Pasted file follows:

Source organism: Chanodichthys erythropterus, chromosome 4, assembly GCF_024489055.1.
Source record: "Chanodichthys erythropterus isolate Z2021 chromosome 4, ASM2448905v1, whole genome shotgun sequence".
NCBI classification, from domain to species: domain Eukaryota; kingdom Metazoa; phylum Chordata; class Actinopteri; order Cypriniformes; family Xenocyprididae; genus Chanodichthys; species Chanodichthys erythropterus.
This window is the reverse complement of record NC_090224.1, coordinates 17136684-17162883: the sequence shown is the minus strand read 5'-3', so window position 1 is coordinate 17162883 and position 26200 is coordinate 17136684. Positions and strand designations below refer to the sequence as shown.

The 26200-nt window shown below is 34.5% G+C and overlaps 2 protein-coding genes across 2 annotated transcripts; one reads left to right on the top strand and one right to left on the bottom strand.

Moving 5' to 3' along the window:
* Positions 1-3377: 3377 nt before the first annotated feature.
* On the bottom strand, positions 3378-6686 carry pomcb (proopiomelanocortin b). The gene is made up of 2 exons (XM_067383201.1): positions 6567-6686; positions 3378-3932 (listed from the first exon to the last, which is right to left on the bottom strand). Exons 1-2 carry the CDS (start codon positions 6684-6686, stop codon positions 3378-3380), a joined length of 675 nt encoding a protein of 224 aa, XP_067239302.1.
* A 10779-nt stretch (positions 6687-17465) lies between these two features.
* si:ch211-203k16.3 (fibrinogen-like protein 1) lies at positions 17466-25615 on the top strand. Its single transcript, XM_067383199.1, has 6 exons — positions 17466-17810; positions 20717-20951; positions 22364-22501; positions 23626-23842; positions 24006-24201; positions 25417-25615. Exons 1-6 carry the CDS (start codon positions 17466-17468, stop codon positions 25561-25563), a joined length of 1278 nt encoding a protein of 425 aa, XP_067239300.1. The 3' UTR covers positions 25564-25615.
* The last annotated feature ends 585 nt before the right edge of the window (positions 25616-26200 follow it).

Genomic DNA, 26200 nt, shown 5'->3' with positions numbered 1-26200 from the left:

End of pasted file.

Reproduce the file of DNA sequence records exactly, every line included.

Source organism: Chanodichthys erythropterus, chromosome 4, assembly GCF_024489055.1.
Source record: "Chanodichthys erythropterus isolate Z2021 chromosome 4, ASM2448905v1, whole genome shotgun sequence".
NCBI classification, from domain to species: domain Eukaryota; kingdom Metazoa; phylum Chordata; class Actinopteri; order Cypriniformes; family Xenocyprididae; genus Chanodichthys; species Chanodichthys erythropterus.
This window is the reverse complement of record NC_090224.1, coordinates 17136684-17162883: the sequence shown is the minus strand read 5'-3', so window position 1 is coordinate 17162883 and position 26200 is coordinate 17136684. Positions and strand designations below refer to the sequence as shown.

The 26200-nt window shown below is 34.5% G+C and overlaps 2 protein-coding genes across 2 annotated transcripts; one reads left to right on the top strand and one right to left on the bottom strand.

Moving 5' to 3' along the window:
* Positions 1-3377: 3377 nt before the first annotated feature.
* On the bottom strand, positions 3378-6686 carry pomcb (proopiomelanocortin b). The gene is made up of 2 exons (XM_067383201.1): positions 6567-6686; positions 3378-3932 (listed from the first exon to the last, which is right to left on the bottom strand). Exons 1-2 carry the CDS (start codon positions 6684-6686, stop codon positions 3378-3380), a joined length of 675 nt encoding a protein of 224 aa, XP_067239302.1.
* A 10779-nt stretch (positions 6687-17465) lies between these two features.
* si:ch211-203k16.3 (fibrinogen-like protein 1) lies at positions 17466-25615 on the top strand. Its single transcript, XM_067383199.1, has 6 exons — positions 17466-17810; positions 20717-20951; positions 22364-22501; positions 23626-23842; positions 24006-24201; positions 25417-25615. Exons 1-6 carry the CDS (start codon positions 17466-17468, stop codon positions 25561-25563), a joined length of 1278 nt encoding a protein of 425 aa, XP_067239300.1. The 3' UTR covers positions 25564-25615.
* The last annotated feature ends 585 nt before the right edge of the window (positions 25616-26200 follow it).

Genomic DNA, 26200 nt, shown 5'->3' with positions numbered 1-26200 from the left: